It seems like steel prices may have peaked for now, but the strength of the demand will most likely continue to drive the price of steel bars in key markets across the Middle East and in Saudi Arabia.
Another factor increasing the construction costs in the country is the kingdom's dependence on imported construction materials, mainly from Europe and China. While the government is currently working to reduce this dependence, this will take some time, thus the construction sector will remain reliant on imported materials.
We estimated that tender prices rose by an average of 4.5% across the kingdom in 2021, and we expect that they will see a greater increase during 2022. With the current strength of demand and the shortage of qualified local contractors, price inflation (TPI) is expected to be more than 7% in the country this year. TPI is unlikely to be as high in other markets within the region.
Challenges and opportunities
Accelerating price inflation in the construction sector poses challenges for contactors, investors and occupiers, however, contractors and developers are anticipated to face pressure to a greater extent. The Saudi market has historically benefitted from higher levels of liquidity and the recent spike in oil prices will undoubtedly have helped in this regard. This in turn should alleviate some pressure off public sector agencies tasked with key roles in ‘nation building’ and may allow them more room to maneuver when striking a balance between achieving financial returns and delivering sustainable, thriving cities and communities for the longer term. Furthermore, higher construction costs are more likely to be absorbed rather than projects coming to a halt.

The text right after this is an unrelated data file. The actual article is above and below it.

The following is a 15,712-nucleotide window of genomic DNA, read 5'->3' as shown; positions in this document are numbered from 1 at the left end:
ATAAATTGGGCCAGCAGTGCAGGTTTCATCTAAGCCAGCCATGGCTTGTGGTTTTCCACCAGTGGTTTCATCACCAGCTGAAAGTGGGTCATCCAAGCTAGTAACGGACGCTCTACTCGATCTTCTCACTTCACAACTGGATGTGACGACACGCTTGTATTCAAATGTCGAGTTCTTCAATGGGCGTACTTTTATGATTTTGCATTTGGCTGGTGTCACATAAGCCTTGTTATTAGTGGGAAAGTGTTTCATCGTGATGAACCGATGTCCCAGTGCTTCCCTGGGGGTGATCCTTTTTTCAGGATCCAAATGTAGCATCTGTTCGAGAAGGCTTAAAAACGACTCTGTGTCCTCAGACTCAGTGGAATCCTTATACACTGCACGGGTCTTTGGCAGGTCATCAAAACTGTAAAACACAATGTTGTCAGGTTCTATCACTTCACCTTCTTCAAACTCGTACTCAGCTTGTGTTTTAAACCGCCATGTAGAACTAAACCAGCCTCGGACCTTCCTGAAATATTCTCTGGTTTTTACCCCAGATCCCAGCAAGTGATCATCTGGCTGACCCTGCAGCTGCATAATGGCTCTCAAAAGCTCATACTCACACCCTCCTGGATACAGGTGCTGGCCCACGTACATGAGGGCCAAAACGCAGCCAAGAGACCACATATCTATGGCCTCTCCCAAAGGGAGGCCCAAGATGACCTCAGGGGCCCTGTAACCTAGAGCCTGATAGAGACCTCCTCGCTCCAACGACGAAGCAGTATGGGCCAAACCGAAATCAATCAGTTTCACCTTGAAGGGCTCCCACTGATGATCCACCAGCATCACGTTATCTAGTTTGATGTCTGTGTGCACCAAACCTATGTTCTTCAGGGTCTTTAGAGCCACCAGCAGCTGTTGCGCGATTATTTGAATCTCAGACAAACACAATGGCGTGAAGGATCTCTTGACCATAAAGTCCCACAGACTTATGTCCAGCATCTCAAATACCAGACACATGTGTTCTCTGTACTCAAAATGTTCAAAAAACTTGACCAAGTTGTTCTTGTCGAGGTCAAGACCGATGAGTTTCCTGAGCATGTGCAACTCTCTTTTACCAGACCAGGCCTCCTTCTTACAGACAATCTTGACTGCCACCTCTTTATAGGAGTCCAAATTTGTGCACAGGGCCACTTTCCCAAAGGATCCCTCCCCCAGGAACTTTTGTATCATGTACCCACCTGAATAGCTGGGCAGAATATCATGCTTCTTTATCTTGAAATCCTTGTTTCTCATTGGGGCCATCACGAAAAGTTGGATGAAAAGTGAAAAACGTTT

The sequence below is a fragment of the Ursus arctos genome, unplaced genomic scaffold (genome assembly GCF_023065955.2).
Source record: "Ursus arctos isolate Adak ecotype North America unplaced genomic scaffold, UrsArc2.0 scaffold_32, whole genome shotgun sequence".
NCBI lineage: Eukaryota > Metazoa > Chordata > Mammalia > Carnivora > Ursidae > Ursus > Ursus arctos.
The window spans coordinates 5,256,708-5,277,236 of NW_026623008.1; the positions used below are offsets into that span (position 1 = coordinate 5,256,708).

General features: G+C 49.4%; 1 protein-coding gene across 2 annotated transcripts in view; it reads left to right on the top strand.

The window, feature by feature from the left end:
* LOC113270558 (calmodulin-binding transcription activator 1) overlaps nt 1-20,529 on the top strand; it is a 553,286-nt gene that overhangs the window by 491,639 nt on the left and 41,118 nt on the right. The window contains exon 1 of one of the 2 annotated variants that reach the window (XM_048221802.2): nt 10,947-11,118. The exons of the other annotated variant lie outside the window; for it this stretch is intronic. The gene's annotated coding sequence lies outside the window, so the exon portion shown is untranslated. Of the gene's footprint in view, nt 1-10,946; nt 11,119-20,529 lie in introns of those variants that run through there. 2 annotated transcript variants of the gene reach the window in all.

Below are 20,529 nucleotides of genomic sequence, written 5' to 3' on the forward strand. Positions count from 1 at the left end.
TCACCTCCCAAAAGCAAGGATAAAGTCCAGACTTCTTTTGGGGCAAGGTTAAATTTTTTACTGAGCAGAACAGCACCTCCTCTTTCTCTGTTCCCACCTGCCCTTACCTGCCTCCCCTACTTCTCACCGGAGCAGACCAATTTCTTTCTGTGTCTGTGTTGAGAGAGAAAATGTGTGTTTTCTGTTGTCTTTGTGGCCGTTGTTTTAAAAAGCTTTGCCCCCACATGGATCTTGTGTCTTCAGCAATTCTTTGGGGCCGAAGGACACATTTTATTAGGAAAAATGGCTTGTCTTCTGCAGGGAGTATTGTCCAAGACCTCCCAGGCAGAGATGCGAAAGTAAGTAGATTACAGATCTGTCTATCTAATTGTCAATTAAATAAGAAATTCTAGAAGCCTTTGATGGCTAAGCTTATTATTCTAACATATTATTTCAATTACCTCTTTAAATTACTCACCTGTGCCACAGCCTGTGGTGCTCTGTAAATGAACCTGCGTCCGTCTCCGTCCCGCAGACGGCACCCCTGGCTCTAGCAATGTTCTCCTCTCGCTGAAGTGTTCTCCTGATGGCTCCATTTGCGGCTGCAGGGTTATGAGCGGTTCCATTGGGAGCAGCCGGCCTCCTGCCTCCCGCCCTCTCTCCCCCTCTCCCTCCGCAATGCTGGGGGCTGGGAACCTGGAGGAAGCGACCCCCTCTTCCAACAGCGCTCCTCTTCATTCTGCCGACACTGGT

Saudi Arabia’s government and related entities account for a large proportion of overall demand for real estate. This combined with increased private sector demand resulting from initiatives such Program HQ (which will require international businesses to establish their regional headquarters in Saudi Arabia if they wish to continue to operate in the market) and a shortage of Grade A space means that rents have been under upward pressure.
With investors and tenants to some extent shielded from the impact of higher construction costs in Saudi Arabia, the brunt of this increase is more likely to be felt by developers as higher construction costs squeeze margins. The construction sector in Saudi Arabia is currently constrained by a number of distinctly local factors, which are less prevalent elsewhere in the region. These include a relatively low level of modular construction, limited local manufacture of building products and the small number of tier 1 contractors and developers. Undoubtedly progress on these fronts will be made in the medium to long-run, but it will take some time before it can offset the expected short-term squeeze on development margins.